Then, depending on the size of the strip I used one of three methods to make the HSTs:

Squares with line drawn corner to corner, then stitched scant ¼ inch on each side of the line:

Triangles cut using an Easy Angle ruler:

Or Thangles papers (for the 2-inch HSTs

If you haven’t used Thangles, they are a fast, very accurate way to make HSTs. I typically don’t use them on HSTs that are larger than 3 inches, but if you need a lot of HSTs and don’t want to have to square them up, Thangles are a great tool.

Here’s a link to the Thangles website with detailed instructions.

I ended up using three different sewing machine feet while sewing all these HSTs, and then assembling them into pinwheel blocks. When sewing the Thangles, I used an open-toe zig-zag foot so I could more easily see the lines to sew on.

When sewing the triangles cut with the Easy Angle ruler, I used my ¼-inch quilting foot with the fabric guide.

And when I was sewing the HSTs using the “squares” method, I used my regular ¼-inch quilting foot.

I also had to keep switching my stitch length. When stitching on Thangles paper, I used a smaller stitch – 1.6 on my machine to make sure the HST didn't loosen while removing the paper.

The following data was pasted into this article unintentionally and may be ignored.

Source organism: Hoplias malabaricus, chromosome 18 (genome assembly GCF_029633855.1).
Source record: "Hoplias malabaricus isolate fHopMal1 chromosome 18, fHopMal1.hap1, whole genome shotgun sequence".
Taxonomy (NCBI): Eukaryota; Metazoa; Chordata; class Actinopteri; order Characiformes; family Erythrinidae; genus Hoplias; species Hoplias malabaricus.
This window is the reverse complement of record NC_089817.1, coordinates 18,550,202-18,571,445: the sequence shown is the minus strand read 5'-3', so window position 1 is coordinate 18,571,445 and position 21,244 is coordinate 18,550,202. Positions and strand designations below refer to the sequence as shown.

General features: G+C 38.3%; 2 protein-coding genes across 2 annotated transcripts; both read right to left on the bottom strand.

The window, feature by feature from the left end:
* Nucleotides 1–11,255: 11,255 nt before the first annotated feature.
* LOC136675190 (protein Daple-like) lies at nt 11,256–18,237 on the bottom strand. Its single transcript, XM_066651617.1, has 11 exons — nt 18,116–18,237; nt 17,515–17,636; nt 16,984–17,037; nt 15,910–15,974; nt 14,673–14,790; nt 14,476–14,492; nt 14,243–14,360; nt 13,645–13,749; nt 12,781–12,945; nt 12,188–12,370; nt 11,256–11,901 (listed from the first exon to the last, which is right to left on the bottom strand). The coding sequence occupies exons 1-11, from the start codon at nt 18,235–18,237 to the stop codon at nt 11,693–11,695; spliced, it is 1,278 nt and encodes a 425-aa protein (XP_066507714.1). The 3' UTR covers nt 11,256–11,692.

I also found it useful to use a 3.5 basting stitch to make sure all of the points on my pinwheels were aligned, however, after the first several blocks I found that everything was aligned well and I didn’t need to take this extra step.

Once this quilt is quilted and bound, I’m going to overdye it with a tan Rit dye to tone down the lighter cream backgrounds. I want the quilt to have an overall darker look to it without the little pops of “light” from the lighter and brighter colors. (At least, that’s the plan right now. We’ll see what I end up doing when the time comes.)

All in all, I’m loving this scrappy quilt -- and enjoying using up a bunch of scraps..

Thanks for visiting, and have a great weekend!

Wednesday, June 1, 2011

So How Long Did That Quilt Take to Make?

I'm always fascinated when someone asks me how long a quilt or stitching project took to complete. I don't keep track of how long something takes -- although sometimes I have a pretty good idea if I made the quilt without switching to other projects or letting it become a UFO for a time. And, for the most part, I don't want to know how much time I spent on a quilt!